A federal court yesterday granted the Federal Energy Regulatory Commission extra time to comply with a recent ruling barring the commission from using a procedural stalling tactic in legal challenges. FERC now has until Oct. 5 to comply.
Last month, the U.S. Court of Appeals for the District of Columbia Circuit ruled that FERC could no longer use “tolling orders” to delay legal challenges to projects like natural gas pipelines, restoring a 30-day deadline for the agency to respond to landowners who object to its decisions (Greenwire, June 30).
The court ordered FERC to begin complying with its ruling by July 14, but the commission requested an extra 90 days to use tolling orders, saying it needed more time to assess how best to implement the court’s order. This request angered the Allegheny Defense Project and other groups that originally brought the case against FERC’s use of the procedure. They had asked the court to deny FERC’s request for an extension (Energywire, July 10).
While the D.C. Circuit’s decision will give FERC more time to comply with the ruling, it does not alleviate agency leaders’ concern that 30 days is not enough time to weigh landowner complaints. FERC Chairman Neil Chatterjee (R) along with the commission’s lone Democrat, Richard Glick, have said that the 30-day window is not long enough. They have asked Congress to amend the Natural Gas Act to provide the agency with a “reasonable amount of additional time to act on rehearing requests” (Energywire, July 6).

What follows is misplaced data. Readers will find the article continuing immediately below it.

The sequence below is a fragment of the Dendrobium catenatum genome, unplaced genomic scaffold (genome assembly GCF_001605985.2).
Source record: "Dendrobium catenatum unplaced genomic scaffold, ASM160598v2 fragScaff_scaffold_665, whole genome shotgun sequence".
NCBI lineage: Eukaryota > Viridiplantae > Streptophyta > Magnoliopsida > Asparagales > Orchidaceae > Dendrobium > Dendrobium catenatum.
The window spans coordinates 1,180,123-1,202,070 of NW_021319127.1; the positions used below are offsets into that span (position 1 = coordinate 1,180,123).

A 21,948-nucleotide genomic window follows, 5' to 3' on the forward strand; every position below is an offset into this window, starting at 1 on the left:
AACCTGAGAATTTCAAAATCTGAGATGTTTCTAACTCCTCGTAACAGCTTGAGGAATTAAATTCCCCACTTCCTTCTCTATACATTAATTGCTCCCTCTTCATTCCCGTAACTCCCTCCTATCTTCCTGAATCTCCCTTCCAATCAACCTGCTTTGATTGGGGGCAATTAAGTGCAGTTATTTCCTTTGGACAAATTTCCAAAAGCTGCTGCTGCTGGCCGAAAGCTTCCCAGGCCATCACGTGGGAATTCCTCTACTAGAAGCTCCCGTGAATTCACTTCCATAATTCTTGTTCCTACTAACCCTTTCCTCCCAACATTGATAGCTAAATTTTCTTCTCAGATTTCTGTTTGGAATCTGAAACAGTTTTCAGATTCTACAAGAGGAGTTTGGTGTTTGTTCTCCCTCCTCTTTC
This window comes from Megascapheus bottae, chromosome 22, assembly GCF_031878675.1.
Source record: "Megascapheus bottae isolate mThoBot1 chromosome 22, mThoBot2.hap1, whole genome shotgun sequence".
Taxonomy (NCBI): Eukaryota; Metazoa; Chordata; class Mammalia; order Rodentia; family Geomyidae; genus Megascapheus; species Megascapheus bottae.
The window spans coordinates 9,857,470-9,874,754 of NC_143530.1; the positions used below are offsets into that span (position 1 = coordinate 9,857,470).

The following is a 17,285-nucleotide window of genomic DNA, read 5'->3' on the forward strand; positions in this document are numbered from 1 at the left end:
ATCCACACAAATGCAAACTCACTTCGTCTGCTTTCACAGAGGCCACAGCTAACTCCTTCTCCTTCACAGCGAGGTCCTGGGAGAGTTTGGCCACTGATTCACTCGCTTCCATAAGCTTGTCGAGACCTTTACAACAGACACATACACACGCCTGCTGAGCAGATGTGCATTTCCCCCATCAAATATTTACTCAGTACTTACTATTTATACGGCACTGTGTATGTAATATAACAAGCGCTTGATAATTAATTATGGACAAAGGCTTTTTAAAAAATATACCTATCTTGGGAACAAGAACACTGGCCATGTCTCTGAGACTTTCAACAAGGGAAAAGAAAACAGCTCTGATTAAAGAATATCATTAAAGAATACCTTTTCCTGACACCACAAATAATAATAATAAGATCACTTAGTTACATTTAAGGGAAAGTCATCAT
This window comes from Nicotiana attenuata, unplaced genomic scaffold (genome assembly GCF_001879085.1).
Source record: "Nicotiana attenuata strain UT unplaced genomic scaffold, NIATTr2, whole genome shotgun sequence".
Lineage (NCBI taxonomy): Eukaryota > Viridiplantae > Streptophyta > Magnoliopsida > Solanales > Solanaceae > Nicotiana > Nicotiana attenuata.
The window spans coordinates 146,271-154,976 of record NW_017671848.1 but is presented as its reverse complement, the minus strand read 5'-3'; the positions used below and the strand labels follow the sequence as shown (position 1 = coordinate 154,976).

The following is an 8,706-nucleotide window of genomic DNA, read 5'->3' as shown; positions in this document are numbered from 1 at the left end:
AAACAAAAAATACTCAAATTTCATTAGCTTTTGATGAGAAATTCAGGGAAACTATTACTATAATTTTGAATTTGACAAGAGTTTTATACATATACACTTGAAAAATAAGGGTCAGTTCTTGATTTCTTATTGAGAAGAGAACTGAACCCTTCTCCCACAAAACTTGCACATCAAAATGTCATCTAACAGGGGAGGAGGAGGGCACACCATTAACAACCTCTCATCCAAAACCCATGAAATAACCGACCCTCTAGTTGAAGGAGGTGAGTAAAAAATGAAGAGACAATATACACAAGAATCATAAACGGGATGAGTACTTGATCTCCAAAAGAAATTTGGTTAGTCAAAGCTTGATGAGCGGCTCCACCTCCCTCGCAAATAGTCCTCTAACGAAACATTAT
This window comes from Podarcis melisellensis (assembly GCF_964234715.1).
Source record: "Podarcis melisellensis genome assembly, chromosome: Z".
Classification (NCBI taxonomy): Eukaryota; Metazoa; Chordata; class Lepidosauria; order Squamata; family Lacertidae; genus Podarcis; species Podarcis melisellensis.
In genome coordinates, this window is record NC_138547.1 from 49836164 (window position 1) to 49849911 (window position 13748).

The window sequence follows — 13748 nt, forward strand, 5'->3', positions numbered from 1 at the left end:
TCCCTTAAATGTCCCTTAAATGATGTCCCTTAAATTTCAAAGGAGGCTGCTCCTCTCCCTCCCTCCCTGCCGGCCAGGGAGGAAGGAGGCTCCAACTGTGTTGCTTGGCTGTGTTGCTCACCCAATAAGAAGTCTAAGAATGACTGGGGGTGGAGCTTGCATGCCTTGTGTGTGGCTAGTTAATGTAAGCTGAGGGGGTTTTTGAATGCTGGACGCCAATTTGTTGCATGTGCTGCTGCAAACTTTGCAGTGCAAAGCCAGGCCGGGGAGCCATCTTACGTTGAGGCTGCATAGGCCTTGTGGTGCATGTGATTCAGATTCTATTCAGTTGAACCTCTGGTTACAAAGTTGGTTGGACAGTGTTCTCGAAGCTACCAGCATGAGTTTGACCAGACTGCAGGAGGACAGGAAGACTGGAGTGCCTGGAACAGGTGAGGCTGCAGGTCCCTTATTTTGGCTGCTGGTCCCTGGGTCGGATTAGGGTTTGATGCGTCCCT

The commission’s use of tolling orders allowed for an indefinite delay, which spurred intense backlash from critics who said it prevented them from seeking legal recourse while pipeline construction began. According to its records, FERC has issued a tolling order for every rehearing request filed over the past 12 years. Every case was then eventually denied. On average, 212 days — about seven months — passed between the time a landowner made a request for rehearing and when FERC ultimately denied it (Energywire, May 27).
The commission had previously taken steps to address the issue, but the D.C. Circuit’s order codifies those changes and is likely to significantly change operations at the independent agency (Energywire, July 1).